Diverging Paths: Youth Debt, College and Family Background

New NEFE-funded research investigates financial inequality and insecurity among Americans from age 20 to 30, focusing on individual and household education attainment and the types of debt held. Student loan debt was examined along with secured and unsecured consumer debt to illustrate the broader financial risk experienced by young adults with education ranging from high school diplomas to graduate degrees. The study, conducted by The Ohio State University, suggests that while debt does not always become an unbearable burden, it makes young adults more vulnerable to financial problems when troubles do arise.

Community college attendees are at the forefront of this vulnerability. On average they are more likely to start school later and stay in school longer despite a shorter overall degree program—only 39 percent have earned a two-year degree within six years of starting. Furthermore, individuals who obtain associate’s degrees carry differing portfolios of debt and experience the greatest financial burdens, relative both to bachelor’s degree holders and individuals who never enrolled in college.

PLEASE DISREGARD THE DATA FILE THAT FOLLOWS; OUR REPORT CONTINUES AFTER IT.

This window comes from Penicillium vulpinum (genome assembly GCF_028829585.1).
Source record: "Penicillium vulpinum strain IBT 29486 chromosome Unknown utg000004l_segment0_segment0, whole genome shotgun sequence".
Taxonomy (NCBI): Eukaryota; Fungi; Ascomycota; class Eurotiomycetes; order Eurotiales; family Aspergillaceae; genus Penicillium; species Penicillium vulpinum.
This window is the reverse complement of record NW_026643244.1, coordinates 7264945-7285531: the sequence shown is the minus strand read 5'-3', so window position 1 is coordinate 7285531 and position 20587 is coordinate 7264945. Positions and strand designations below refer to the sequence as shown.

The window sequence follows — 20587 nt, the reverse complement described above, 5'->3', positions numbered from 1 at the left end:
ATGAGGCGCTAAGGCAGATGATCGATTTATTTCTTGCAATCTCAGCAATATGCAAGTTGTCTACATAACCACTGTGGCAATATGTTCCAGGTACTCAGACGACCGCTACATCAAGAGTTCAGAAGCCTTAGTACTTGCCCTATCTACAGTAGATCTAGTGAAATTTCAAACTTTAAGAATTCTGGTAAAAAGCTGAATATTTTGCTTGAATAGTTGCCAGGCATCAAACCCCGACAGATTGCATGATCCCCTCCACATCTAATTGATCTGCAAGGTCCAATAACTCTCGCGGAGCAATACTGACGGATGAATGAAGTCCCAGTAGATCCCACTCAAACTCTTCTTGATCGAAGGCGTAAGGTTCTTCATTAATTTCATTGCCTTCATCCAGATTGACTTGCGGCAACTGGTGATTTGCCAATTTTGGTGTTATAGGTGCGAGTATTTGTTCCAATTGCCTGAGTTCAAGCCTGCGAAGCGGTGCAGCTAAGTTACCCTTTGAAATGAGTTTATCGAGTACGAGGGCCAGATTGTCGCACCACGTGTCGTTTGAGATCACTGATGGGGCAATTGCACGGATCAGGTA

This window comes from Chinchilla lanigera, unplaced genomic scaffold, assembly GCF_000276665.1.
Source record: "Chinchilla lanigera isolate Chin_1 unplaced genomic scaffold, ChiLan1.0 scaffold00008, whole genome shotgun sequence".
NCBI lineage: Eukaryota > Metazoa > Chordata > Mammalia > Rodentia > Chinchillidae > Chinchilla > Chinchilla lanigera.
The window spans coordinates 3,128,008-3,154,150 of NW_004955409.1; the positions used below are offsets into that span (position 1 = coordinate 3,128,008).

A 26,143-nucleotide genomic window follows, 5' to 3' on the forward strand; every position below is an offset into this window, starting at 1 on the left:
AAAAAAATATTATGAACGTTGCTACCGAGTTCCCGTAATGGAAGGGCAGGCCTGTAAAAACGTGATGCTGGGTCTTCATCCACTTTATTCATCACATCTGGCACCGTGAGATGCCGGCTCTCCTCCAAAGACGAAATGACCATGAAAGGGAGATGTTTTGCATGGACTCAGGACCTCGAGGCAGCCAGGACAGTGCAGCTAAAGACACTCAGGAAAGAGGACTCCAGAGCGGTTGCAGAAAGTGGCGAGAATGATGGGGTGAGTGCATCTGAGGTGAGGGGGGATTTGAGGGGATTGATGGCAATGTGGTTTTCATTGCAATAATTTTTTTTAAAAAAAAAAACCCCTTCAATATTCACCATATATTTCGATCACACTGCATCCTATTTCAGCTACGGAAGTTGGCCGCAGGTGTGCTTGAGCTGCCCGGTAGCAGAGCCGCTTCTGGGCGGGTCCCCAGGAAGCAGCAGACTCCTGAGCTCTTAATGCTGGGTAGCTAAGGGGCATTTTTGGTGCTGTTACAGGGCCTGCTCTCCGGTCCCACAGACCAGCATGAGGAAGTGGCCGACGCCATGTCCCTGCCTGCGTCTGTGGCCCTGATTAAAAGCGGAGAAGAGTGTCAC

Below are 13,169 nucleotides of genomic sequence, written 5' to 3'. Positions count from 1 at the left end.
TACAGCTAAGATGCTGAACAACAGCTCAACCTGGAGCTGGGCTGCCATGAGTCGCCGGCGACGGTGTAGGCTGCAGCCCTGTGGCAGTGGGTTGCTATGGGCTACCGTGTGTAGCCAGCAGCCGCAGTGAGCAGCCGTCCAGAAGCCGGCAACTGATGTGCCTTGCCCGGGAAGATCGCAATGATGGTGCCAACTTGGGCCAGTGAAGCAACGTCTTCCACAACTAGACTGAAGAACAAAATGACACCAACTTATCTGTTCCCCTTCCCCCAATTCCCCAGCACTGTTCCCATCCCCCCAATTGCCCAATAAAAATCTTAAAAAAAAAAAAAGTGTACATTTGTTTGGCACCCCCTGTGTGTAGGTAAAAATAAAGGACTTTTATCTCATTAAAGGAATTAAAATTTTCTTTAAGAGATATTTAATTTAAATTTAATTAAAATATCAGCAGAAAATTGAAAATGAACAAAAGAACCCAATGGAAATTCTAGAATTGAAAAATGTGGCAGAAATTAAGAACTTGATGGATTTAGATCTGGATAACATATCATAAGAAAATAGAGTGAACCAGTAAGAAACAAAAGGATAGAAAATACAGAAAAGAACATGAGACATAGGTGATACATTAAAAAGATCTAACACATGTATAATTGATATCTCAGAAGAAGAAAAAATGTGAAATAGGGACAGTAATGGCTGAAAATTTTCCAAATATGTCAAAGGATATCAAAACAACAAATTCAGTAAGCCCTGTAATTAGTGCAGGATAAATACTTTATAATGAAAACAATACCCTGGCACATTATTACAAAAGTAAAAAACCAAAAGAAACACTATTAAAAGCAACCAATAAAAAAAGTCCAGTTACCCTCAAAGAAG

When compared to other degree holders, those with associate’s degrees:

  • Have more exposure to vehicle and credit card debt and a higher rate of loan delinquency

  • Are more likely to pay higher interest rates on student loans

  • Were hardest hit during the Great Recession

  • Are more likely to have experienced other major life events, such as marriage and childbearing, during the same period that they are pursing education credentials

Most data and assumptions about college focus on bachelor’s degrees, but these are not universally translatable to two-year degree pursuers. Understanding their unique challenges forces the field to treat them as a distinct group rather than lumping them in with traditional four-year students.

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